Scientific publications

Early Detection of Hearing Loss among the Elderly

Apr 4, 2024 | Magazine: Life

Sol Ferrán  1 , Raquel Manrique-Huarte  1 , Janaina P Lima  1 , Carla Rodríguez-Zanetti  1 , Diego Calavia  1 , Constanza Jimena Andrade  1 , David Terrasa  1 , Alicia Huarte  1 , Manuel Manrique  1

Background: Age-related hearing loss (ARHL) is a complex communication disorder that affects the cochlea and central auditory pathway. The goal of this study is to characterize this type of hearing loss and to identify non-invasive, inexpensive, and quick tests to detect ARHL among elderly adults, seeking to preserve quality of life and reduce the burden on healthcare systems.

Methods: An observational, prospective study is conducted with >55-year-old subjects divided into the following groups: normal range (Group A), detected but not treated (Group B), and detected and treated (Group C). During follow-up, Speech Spatial Qualities (SSQ12), and Hearing Handicap Inventory in the Elderly Screening test (HHIE-S) questionnaires were assessed, along with hearing levels (hearing thresholds at 4 kHz were studied in more depth), and a series of tests and questionnaires to assess balance, cognitive level, level of dependence, and depression.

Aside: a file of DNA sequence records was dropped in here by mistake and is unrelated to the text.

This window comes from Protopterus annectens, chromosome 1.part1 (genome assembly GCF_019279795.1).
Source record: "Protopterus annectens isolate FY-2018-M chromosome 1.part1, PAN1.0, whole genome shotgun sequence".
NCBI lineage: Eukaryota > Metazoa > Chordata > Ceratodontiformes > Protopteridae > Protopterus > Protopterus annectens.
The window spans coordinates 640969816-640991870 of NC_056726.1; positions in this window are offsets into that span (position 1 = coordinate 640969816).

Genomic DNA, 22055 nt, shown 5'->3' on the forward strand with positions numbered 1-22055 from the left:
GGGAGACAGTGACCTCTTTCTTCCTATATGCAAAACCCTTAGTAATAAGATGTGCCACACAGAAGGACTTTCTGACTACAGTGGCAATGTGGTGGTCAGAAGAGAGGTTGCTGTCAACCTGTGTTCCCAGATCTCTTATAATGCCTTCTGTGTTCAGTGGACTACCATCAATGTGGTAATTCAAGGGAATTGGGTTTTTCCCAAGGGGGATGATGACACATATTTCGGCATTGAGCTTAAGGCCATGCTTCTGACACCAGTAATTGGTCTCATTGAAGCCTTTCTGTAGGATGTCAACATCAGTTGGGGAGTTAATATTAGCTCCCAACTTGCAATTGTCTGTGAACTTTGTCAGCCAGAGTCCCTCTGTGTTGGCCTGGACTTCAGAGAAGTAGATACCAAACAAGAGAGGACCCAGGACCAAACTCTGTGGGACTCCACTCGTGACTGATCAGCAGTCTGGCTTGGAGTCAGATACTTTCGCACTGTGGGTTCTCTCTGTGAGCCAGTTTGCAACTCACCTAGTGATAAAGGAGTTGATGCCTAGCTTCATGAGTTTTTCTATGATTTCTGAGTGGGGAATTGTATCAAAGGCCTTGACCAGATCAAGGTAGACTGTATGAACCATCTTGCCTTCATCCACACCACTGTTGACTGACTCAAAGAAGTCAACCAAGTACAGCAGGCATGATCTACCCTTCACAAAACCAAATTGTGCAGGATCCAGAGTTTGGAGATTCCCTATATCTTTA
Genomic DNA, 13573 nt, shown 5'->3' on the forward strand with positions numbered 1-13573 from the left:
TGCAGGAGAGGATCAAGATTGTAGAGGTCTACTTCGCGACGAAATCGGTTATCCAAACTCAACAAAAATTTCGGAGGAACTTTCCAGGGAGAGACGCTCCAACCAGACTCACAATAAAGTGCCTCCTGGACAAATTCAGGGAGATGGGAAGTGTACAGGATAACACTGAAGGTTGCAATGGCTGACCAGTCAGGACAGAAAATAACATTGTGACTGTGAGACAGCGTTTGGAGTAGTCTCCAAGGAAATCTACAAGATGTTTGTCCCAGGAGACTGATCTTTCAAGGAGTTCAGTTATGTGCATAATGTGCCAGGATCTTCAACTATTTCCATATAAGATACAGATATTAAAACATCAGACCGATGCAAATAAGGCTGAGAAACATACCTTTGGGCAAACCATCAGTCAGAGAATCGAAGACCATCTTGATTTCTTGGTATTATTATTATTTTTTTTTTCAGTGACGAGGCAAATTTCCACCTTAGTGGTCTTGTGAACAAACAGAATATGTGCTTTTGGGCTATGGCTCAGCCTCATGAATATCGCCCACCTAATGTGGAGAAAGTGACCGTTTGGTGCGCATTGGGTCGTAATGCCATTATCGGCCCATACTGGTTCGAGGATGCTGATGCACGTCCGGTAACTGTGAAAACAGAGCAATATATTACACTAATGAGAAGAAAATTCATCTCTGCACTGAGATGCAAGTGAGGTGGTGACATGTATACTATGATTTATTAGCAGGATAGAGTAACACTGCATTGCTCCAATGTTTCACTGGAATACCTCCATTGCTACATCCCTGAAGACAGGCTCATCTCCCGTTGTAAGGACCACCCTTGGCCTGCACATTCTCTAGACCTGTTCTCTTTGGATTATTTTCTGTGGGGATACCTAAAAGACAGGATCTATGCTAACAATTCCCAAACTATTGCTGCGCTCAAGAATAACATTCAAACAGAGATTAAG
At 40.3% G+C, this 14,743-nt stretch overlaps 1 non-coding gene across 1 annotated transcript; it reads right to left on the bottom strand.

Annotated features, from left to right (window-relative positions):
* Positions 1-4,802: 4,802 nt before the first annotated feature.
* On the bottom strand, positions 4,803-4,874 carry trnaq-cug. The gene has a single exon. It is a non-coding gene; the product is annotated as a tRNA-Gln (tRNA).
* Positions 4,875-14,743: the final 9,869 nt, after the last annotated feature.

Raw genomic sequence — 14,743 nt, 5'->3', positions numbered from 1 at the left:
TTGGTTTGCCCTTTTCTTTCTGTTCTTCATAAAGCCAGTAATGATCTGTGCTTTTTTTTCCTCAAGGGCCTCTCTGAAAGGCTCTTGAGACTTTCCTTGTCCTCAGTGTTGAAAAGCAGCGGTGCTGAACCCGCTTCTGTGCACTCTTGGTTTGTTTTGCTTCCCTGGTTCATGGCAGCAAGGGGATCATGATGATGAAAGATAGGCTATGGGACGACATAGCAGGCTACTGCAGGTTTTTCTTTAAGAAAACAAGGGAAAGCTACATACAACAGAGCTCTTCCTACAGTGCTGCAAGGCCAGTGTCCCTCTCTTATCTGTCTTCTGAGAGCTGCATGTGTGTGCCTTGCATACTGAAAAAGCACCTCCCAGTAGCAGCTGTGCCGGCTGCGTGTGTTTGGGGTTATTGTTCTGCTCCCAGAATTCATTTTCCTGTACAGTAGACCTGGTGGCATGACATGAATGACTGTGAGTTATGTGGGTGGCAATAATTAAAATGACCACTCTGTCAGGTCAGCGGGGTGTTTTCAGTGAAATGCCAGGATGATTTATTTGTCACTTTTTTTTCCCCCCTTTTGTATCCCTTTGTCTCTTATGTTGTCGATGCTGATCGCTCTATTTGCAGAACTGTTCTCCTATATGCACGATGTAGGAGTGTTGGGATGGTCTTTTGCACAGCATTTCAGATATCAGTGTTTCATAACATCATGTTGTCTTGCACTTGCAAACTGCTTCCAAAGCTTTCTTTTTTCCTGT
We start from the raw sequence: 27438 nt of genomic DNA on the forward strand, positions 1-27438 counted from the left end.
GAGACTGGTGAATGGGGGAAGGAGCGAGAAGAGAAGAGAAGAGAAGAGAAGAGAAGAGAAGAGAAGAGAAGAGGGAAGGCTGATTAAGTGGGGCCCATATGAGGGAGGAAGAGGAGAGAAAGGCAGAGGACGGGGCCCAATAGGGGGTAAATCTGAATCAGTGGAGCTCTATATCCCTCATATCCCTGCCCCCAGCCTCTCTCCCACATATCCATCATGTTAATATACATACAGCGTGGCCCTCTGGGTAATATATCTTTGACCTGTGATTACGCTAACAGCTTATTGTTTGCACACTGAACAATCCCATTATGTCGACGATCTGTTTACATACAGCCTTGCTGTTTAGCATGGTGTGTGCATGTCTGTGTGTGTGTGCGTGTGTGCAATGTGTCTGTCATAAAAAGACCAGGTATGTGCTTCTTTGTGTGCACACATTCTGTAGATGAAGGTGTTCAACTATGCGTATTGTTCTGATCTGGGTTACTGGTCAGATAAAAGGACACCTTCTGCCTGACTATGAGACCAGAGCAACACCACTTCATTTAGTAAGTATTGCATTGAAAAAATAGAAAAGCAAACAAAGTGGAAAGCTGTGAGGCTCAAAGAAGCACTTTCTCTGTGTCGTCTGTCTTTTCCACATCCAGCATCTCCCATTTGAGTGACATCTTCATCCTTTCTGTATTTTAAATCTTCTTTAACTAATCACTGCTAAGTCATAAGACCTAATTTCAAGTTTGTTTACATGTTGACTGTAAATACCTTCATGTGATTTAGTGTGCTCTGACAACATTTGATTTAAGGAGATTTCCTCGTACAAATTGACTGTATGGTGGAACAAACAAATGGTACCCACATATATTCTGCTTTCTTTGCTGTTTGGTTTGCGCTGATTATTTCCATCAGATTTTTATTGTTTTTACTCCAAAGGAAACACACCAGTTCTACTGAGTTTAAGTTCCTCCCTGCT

Results: A total of 710 patients were included in this study. The duration of hearing loss (11.8 yr. in Group B and 21.0 yr. in Group C) and average time-to-treatment for Group C (14.1 yr.) are both protracted. Both of the used questionnaires show statistically significant differences among the groups, revealing greater handicaps for Group C. Audiometry performed at 4 kHz shows how hearing loss progresses with age, finding differences between men and women. There is a correlation between time-to-treatment in Group C and the cognitive test DSST (-0.26; p = 0.003).

Conclusions: HHIE-S, SSQ12, and 4 kHz audiometry are sensitive and feasible tests to implement in screening programs.

CITATION  Life (Basel). 2024 Apr 4;14(4):471. doi: 10.3390/life14040471